the voice of these highly trained people, every little itsy-bitsy part of


CURRY: And I use the word itsy-bitsy, because obviously I`m one of those
people who don`t -- who can`t claim to understand nuclear physics.

I think that those two people being at the table this time, for the first
time, brought a degree of comfort and a degree of credibility to the talks.
And I think it was clear -- though no one was speaking publicly on the
record, it was clear that there was a degree of comfort that their
brainpower brought this time, that it created.

MATTHEWS: Ann Curry, it`s great to have you on.

I am hopeful after that report. Thank you so much. I hope we can avoid a
war. I hope we can avoid them ever getting a nuclear weapon.

Thank you so much for that hot report.


MATTHEWS: Up next, 50 years after Selma, we look back on the march that
changed America, and the president who helped deliver the right to vote for
everyone. It`s all now on the books because of one president, LBJ.

And this is HARDBALL, the place for politics.



There`s been a lot of talk this week about Selma, of course, and next week
President Obama is going down to Alabama to commemorate that 50th
anniversary of the historic event, when civil rights demonstrators were met
with police violence at the Edmund Pettus Bridge in Selma.

Last weekend, the leader of that demonstrations, U.S. Congressman John
Lewis of Georgia, spoke on CBS about the legacy of that historic day.


REP. JOHN LEWIS (D), GEORGIA: I don`t think as a group we had any idea
that our marching feet across that bridge would have such an impact 50
years later. If it hadn`t been for that march across Edmund Pettus Bridge
on Bloody Sunday, there would be no Barack Obama as president of the United
States of America.


MATTHEWS: Well, Joseph Califano Jr. was the chief assistant for domestic
affairs to President Lyndon Johnson. He`s author of the memoir "The
Triumph and Tragedy of Lyndon Johnson," with a new introduction just out.
He joins me right now.

He joins me right now.

Joe, thank you for joining us.

Who was the greatest civil rights president?

think it`s a tossup between Abraham Lincoln and Lyndon Johnson. I think
there`s no one closer to them, I think, Lincoln with the Emancipation

But Johnson did put a lot of flesh on it with the Civil Rights Act
prohibiting discrimination in employment and public accommodations, the
Voting Rights Act, which, as John Lewis just said, was really a partnership
between Johnson and Martin Luther King, and the Fair Housing Act in 1968,
in the wake of King`s assassination.

I think LBJ has to be way up there. And affirmative action, let`s not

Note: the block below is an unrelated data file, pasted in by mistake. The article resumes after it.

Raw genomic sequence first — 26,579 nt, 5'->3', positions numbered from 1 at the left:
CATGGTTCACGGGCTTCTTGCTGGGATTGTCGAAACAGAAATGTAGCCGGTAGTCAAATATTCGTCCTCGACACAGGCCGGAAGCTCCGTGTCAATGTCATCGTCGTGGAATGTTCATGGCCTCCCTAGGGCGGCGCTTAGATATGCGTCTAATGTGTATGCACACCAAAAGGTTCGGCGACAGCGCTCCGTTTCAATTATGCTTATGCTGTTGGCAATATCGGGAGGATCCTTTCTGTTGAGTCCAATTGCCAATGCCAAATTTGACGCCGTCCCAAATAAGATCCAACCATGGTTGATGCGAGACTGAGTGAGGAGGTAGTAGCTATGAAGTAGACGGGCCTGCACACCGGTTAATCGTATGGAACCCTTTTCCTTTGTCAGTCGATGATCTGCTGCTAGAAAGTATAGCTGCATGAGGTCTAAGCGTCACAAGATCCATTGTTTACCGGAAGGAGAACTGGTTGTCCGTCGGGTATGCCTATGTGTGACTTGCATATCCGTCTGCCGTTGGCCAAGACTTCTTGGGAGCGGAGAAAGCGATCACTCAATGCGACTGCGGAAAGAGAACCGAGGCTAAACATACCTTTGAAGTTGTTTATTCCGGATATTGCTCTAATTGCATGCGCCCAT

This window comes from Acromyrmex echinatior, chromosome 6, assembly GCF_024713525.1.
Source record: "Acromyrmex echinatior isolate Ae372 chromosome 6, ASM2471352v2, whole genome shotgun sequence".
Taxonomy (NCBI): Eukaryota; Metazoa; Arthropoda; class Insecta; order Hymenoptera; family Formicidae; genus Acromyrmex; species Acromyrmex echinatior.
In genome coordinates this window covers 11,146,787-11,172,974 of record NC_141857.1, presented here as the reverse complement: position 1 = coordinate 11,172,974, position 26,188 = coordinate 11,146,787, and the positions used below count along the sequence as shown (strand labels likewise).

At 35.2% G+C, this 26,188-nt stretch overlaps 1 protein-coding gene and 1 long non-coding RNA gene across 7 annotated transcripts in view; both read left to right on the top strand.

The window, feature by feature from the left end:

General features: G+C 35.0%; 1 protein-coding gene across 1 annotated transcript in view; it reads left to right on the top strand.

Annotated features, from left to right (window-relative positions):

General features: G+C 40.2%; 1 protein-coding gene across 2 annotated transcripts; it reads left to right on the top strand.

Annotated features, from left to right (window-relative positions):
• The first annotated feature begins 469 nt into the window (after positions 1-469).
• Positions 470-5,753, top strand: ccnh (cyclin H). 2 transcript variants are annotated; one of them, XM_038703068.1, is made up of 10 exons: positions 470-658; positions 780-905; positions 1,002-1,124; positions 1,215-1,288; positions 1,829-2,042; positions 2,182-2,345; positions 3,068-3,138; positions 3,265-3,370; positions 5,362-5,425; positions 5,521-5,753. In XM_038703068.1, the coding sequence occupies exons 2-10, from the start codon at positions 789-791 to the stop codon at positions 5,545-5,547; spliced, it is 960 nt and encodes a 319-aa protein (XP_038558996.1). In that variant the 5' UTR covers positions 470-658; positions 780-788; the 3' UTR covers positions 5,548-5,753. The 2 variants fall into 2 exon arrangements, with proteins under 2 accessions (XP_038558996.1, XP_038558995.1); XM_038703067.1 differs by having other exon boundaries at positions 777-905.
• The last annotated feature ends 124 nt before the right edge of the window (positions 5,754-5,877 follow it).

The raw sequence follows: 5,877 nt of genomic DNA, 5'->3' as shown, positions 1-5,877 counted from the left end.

forget that.


You know, driving down to spring break back at Holy Cross, where you went
as well, I remember driving down to the South, through Georgia and places
like that, and there were still those "white only" signs at the gas
stations and "white only" signs at the convenience stores, even though they
were outlawed by that act. They were still floating up there. People
hadn`t ripped them down yet.

But it shows you how life was. You remember it, what it was like in the
early `60s still.

CALIFANO: Oh, I know it.

Listen, when I came -- I was in Washington in the Navy from 1955 to 1958.
The theaters were segregated. Even -- remember the great August `63 march.
I was in the Pentagon then. I worked with the -- Walter Fauntroy and
Bayard Rustin, two great civil rights leaders, to help the Army`s part of
that march and the Justice Department.

And I remember we had trouble with the hotels. They didn`t want to take
black clients in the hotels, hotels like the Mayflower, all these great
hotels. They wanted no part of it.

MATTHEWS: Yes. People forget that D.C. was a segregated city, very much
so. It was very much a Southern town.

Anyway, the 1964 Civil Rights Act, what Johnson signed, passed with four
out of five Republicans. People don`t believe the Republican Party in
those days, and all but six Republican senators in the entire U.S. Senate.
And the Voting Rights Act passed with similar support from Republicans in
the House and the Senate a year later.

Joe, you live up in New York. You know that city. You know the Northeast.


MATTHEWS: What happened to those Republicans like Nelson Rockefeller and
Jack Javits and Hugh Scott and all those people who totally, utterly
building in civil rights? They would be scorned in the party of Reince
Priebus, which is out there trying to kill voting terrorists through these
I.D. laws.

CALIFANO: Well, the I.D. laws, and they have been drummed out of the
Republican Party.

One of the great things about those years that people forget is that
virtually all those civil rights laws and all of those Great Society laws
were passed with significant Republican support. They were bipartisan

MATTHEWS: So what happened, Joe? Was Johnson right when he said the
minute he signed that civil rights bill in `64 he was kissing the South
goodbye, but he was also kissing the moderate Republican Party goodbye?

CALIFANO: Well, he certainly kissed the South goodbye, although we may see
the South start to inch back, because, as he knew, the Voting Rights Act
was the most important piece of legislation in his administration, the
proud -- the thing he was most proud of.

And as minorities and blacks become a bigger and bigger part of the voting
bloc down there, we`re going to see a change in the South, maybe not in my